Franco-German ties feted amid euro crisis

France and Germany Tuesday marked 50 years since a landmark treaty sealed their post-war reconciliation with a day of pomp, symbolism and celebration while papering over their differences.

Franco-German ties feted amid euro crisis
Photo: DPA

French President Francois Hollande has travelled to the snowy German capital to join Chancellor Angela Merkel to fete the Elysee Treaty, inked in 1963, which heralded a new era of friendship between the former foes.

Eighteen years after the end of World War II, then French president Charles de Gaulle and West German chancellor Konrad Adenauer formalised on January 22 the cooperation that has since been a building block of European unity.

But the half-century milestone comes amid strains in the Franco-German partnership and as the European Union faces testing times over the eurozone debt crisis and euroscepticism in Britain.

France and Germany’s foreign ministers jointly insisted in a German newspaper that Europe was “not the problem, but it must be the solution” and urged a modernisation of the “European reflex” of former generations.

“We want to counter the danger of an erosion within the EU,” Laurent Fabius and Guido Westerwelle wrote in the Frankfurter Allgemeine Zeitung daily.

“The drift towards populism and nationalism has grown alarmingly in the course of the European debt crisis. We are making a stand with a German-French commitment to Europe,” they added.

Kicking off events, Merkel joined Hollande at the French embassy for a meeting with figures from both countries’ cultural scenes. Their ministers agreed a programme of culture and media projects.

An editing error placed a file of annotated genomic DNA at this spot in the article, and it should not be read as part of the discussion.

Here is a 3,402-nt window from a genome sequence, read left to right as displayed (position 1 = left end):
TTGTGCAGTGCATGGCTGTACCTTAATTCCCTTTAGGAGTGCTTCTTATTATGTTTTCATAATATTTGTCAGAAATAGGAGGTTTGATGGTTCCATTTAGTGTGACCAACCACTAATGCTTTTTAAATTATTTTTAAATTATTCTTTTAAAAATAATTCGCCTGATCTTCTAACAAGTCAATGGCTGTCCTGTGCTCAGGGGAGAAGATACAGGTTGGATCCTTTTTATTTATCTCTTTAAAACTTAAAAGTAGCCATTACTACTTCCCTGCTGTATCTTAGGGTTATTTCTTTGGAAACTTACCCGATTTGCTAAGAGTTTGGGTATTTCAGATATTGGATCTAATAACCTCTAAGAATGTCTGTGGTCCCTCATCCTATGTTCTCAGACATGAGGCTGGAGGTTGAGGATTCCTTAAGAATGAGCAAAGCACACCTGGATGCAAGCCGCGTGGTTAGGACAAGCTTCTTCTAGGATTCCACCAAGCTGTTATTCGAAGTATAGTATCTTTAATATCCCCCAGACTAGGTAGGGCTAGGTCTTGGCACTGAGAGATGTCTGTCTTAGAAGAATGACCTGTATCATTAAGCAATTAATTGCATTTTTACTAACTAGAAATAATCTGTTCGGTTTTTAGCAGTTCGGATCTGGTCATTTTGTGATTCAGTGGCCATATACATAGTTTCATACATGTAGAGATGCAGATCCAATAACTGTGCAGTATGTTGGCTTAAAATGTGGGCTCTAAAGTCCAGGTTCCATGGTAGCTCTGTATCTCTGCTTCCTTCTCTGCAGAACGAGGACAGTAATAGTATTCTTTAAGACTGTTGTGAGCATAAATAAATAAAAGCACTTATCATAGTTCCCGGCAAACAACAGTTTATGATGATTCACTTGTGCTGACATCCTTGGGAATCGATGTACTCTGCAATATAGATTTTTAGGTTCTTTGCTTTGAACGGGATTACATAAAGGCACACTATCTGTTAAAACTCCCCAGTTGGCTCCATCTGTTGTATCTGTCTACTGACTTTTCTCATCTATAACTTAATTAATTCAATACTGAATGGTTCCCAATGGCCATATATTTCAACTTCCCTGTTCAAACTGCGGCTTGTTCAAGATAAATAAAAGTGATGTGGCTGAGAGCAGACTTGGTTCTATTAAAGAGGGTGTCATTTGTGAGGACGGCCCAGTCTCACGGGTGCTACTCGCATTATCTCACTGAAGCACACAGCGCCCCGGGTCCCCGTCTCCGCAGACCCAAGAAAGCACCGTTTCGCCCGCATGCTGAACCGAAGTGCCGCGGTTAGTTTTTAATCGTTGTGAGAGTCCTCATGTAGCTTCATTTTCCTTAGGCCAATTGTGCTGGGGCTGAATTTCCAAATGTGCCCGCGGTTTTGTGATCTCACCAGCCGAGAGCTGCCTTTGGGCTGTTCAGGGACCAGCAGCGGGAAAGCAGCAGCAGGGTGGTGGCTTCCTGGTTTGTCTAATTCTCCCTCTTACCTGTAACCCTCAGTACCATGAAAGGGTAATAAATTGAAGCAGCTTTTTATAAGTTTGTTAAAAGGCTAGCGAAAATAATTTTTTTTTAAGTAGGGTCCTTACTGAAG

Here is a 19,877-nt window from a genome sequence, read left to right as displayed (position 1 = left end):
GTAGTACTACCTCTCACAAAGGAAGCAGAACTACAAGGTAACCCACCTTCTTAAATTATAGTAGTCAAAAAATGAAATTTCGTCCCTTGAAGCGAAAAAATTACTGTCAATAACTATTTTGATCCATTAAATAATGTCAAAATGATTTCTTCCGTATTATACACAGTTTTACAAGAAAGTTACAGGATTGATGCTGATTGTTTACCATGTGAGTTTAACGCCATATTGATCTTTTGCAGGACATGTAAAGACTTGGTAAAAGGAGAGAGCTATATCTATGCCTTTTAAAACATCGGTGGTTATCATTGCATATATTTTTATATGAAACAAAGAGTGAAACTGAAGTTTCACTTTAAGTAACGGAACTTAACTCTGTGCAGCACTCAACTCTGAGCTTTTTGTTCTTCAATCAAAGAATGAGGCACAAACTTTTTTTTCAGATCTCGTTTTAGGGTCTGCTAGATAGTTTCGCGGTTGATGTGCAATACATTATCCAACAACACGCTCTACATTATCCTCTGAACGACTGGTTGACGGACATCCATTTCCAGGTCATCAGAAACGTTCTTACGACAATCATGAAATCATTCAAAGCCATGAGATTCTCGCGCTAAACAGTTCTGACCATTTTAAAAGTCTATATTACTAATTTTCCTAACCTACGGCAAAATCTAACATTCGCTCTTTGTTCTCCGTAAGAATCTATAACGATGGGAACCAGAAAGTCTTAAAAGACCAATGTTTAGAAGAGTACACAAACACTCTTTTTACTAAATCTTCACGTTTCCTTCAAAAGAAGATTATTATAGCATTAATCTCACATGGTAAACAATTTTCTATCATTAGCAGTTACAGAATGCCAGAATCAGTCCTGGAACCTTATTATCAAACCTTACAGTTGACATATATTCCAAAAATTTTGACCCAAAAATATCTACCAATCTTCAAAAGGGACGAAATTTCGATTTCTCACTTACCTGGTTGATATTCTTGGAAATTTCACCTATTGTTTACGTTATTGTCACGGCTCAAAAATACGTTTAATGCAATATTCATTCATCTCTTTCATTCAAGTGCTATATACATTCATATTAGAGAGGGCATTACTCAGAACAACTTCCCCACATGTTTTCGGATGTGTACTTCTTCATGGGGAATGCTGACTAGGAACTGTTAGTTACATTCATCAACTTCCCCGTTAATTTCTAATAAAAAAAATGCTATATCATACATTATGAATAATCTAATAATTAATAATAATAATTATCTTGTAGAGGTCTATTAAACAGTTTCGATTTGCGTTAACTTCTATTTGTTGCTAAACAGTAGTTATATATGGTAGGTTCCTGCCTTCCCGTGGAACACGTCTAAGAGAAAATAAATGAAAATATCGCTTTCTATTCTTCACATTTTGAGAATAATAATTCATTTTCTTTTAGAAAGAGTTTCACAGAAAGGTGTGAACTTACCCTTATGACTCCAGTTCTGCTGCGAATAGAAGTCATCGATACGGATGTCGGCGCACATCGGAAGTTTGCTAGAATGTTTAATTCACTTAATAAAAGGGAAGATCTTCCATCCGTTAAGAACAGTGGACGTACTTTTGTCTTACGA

“I am a child of this friendship (between France and Germany)… my first car was a 2CV and I studied in Paris,” German film director Wim Wenders said on arrival, referring to an old Citroen model.

“There’s a certain indifference (today) but that doesn’t surprise me after 50 years of marriage,” he added.

“The Artist” director Michel Hazanavicius was among French representatives.

With the French, German and European flags fluttering, Hollande was received with military honours by German President Joachim Gauck at the Bellevue palace where he also briefly shook hands with warmly wrapped-up onlookers.

He then went on to the chancellery to be greeted by Merkel before a group photo with ministers.

Later a joint session of both countries’ cabinets was held, while nearly 400 French lawmakers were to join their Bundestag counterparts for a debate in the Reichstag.

“We have differences and different political majorities, but without Franco-German friendship, (we) would lack an engine for European construction,” French National Assembly President Claude Bartolone told reporters.

Shortly after Hollande arrived in Berlin, he and Merkel sought to present a unified front during a debate with about 200 German and French youth, despite tensions from the euro crisis which has propelled Berlin into Europe’s driving seat.

The two leaders have differed on the best approach for stemming the eurozone turbulence — with Hollande pushing for fresh spending to bolster growth versus Merkel’s pro-austerity mantra.

Even if the two have pulled off compromises, Germany, which has fared far better in the crisis than many of its partners, has expressed hopes the French economy will return to robust growth.

Hollande acknowledged during the debate that his country had a “problem of competitiveness”, saying Germany — Europe’s effective paymaster — had “made efforts” while France “has lost time”.

On military matters too, Paris and Berlin have limited cooperation, as the current crisis in Mali and Germany’s non-intervention in Libya in 2011, have shown, but Merkel played down their different approaches.

“Step by step we will always weigh up, can we do that, or can’t we…,” she said, insisting that Germany would not leave its partner, whose troops are fighting Islamist militants in the West African state, high and dry.

Germany has pledged two military transport planes and humanitarian aid for Mali.


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